Directed By: Len Wiseman (Underworld)
Starring: Colin Farrell, Kate Beckinsale, Jessica Biel, Bryan Cranston
Rating: PG-13 for intense sequences of sci-fi violence and action, some sexual content, brief nudity, and language
Run Time: 1 hour, 58 minutes
Synopsis: Doug Quaid (Farrell) is a factory worker who wishes for a better life for him and his wife, Lori (Beckinsale). After a recurring dream where he's a spy working with another woman (Biel), he goes against the advice of a friend and visits Rekall - a business that can give you false memories for entertainment. Before he can get a spy memory implanted in him, all hell breaks loose as it appears he truly is a spy, his wife turns into an intelligence operative who tries to kill him, and he joins forces with his dream girl. But what is real and what is Rekall?
Andrew: Hello readers! Tonight Sarah and I hit the theatre to catch Len Wiseman’s remake of the classic 1990 Arnold Schwarzenegger film Total Recall. This time around we get Colin Farrell in Arnold’s lead role of Doug Quaid; Kate Beckinsale as Lori, Quaid’s wife (or is she) originally played by Sharon Stone; and Jessica Biel as Melina, a woman who may or may not know who Quaid really is.
Sarah, this was the main film we previewed this week, and I’m the only one of us who has seen the original version directed by Paul Verhoeven, so I have some bit of reference to go off of here. But you haven’t seen the original so you kind of went into this fresh. So I want to get your take on what it was like going in having no knowledge of it other than what you’ve seen in promotions. (FAIR WARNING, SPOILERS AHEAD IF YOU HAVEN'T SEEN EITHER VERSION)
Sarah: I went into it not having super high expectations but I was kind of excited to see it because it seemed like a cool action flick. I was thinking it was going to be a cerebral thriller, not knowing what was real and what was fake. It was definitely what you said it would be in the preview – a gun-slinger movie. It was very action-packed. There was actually very little of the movie that was NOT action-packed. Which for a Len Wiseman movie you come to expect.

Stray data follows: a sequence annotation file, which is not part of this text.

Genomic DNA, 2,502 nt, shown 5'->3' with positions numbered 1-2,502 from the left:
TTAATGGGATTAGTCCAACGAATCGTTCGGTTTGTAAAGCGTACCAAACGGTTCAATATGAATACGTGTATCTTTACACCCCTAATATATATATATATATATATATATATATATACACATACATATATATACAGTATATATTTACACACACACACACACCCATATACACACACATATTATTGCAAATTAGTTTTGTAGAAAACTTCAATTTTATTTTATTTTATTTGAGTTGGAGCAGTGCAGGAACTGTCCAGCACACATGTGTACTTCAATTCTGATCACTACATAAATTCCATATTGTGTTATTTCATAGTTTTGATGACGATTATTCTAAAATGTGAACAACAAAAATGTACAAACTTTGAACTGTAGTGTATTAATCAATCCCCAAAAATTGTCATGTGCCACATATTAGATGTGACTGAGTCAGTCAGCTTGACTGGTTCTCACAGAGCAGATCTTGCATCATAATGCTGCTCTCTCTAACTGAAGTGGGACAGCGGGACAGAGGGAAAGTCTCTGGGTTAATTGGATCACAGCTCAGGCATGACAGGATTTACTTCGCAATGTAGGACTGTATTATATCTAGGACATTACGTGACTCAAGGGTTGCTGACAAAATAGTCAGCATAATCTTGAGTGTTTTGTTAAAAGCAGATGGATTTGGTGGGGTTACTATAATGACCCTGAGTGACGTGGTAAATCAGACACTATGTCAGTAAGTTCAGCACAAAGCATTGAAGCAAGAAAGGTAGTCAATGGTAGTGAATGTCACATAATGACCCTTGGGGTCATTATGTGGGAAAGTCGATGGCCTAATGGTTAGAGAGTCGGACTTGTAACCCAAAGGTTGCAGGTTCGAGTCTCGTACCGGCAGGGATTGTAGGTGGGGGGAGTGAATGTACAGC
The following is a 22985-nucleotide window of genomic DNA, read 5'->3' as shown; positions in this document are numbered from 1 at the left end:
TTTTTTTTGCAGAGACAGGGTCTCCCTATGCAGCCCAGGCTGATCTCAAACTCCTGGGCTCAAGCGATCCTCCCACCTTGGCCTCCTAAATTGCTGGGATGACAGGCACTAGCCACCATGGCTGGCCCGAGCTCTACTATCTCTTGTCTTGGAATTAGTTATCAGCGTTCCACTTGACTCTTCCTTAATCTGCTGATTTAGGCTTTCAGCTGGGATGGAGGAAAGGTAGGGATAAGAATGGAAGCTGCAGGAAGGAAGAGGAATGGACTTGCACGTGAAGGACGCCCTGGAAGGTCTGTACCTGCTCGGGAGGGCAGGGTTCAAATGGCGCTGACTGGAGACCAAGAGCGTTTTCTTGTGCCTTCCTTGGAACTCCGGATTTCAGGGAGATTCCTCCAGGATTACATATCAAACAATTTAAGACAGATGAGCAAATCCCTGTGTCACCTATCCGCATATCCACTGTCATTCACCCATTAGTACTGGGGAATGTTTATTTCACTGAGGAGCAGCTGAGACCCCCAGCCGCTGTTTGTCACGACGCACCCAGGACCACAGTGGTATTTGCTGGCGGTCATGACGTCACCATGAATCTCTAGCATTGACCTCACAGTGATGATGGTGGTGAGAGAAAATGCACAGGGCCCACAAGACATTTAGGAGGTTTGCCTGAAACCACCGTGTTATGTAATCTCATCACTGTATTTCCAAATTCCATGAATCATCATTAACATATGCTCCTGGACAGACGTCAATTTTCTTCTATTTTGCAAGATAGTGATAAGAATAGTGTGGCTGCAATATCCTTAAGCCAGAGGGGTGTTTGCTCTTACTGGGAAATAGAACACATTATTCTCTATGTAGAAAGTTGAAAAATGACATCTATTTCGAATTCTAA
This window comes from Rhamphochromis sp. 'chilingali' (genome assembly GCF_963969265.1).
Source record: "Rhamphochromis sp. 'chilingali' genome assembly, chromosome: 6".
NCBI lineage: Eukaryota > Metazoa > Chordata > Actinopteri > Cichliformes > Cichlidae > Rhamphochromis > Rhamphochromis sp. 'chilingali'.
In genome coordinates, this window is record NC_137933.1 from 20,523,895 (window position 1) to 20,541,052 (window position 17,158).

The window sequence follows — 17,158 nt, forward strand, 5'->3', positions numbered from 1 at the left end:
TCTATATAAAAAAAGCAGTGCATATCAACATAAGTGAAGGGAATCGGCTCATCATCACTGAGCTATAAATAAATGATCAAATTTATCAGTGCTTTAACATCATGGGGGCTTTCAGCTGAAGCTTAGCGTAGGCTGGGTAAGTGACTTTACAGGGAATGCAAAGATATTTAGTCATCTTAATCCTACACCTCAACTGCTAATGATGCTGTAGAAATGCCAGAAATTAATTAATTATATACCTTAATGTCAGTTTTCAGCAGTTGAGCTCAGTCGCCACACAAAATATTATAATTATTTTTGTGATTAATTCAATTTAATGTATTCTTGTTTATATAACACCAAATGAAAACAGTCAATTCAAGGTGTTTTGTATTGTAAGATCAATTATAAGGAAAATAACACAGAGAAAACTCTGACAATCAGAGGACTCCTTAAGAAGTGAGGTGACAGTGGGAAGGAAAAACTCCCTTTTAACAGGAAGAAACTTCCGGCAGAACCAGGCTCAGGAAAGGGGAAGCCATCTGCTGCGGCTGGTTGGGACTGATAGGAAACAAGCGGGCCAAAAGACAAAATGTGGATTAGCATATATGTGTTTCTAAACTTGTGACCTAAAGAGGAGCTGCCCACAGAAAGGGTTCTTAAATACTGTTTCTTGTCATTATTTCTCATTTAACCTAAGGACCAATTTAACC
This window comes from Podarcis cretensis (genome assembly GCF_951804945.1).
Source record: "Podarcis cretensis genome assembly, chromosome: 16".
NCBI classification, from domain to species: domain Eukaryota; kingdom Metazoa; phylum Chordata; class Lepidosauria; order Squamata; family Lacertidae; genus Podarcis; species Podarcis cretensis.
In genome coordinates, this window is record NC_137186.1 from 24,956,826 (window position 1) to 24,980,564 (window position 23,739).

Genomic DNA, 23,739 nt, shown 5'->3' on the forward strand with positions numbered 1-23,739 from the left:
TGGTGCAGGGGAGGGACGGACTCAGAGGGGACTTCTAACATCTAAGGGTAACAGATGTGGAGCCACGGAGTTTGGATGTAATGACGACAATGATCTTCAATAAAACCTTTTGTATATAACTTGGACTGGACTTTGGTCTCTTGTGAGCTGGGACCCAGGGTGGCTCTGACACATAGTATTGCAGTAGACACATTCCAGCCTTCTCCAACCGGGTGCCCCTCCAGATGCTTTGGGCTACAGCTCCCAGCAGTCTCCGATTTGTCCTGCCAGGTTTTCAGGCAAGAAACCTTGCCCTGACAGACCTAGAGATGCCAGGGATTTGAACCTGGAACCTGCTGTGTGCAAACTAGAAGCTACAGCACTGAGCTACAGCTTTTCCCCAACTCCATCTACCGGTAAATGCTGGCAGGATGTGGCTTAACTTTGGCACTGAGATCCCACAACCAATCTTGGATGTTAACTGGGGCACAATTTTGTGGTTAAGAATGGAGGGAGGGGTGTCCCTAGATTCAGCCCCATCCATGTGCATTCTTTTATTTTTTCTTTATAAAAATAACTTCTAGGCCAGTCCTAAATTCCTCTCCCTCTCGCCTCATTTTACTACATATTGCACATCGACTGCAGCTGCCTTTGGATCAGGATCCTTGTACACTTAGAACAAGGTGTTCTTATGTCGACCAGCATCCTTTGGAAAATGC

|Colin Farrell plays Doug Quaid, the role Arnold Schwarzenegger played in Paul Verhoeven's 1990 version of Total Recall
A: What about the actors and their roles?
S: There are a lot of big name actors and I feel like they completed underutilized some of the bigger names. Bryan Cranston, Bill Nighy…the two guys I guess are considered the villains in the film and they’re very underutilized. That upset me.
And you have Farrell’s character, who is supposedly a double-agent, but you never get the sense for who he is. So it’s like, well no wonder he doesn’t want to get his memories back. We don’t know anything about it. Ugh…so overall I guess I was just disappointed.
So I think I was just disappointed, because there wasn’t much of a storyline. There WAS a storyline but it wasn’t very strong and they didn’t focus much on it. I wish Wiseman had gone further into the resistance that is fighting against Cranston’s Cohaagen.
A: I totally agree with you that my prediction of this being more of a mindless action flick was spot on. I think Wiseman took the concept of the original and the short story it’s based on and just did what he does with his films. He made it very action-driven.
I agree with you – I think they should have delved more into the cerebral aspects of “Is he a secret agent or isn’t he?”
S: “What’s real and what’s not?”
A: Exactly. And they kind of…they do that for a bit and the best section of the movie is from the beginning to when Jessica Biel comes into the picture. They had me hooked and I’m pretty sure they had you hooked, too, but from that point on it becomes straight up action. Some action pieces took too long, particularly the car chase sequence…
S: Where Biel comes in, absolutely took too long.
A: And it’s just that they basically come out and say (SPOILER ALERT), yes, Quaid is a spy who’s real name is Carl Hauser…
S: And after that there is ZERO questioning about that. Or almost no questioning of it.
A: Yeah, there’s maybe one scene where a co-worker of Quaid’s is sent in to try and convince him he’s still at Rekall. But by that point they had given away too much.
|If you stare at this photo for about three minutes, you'll have seen more of Bill Nighy than you would if you see Total Recall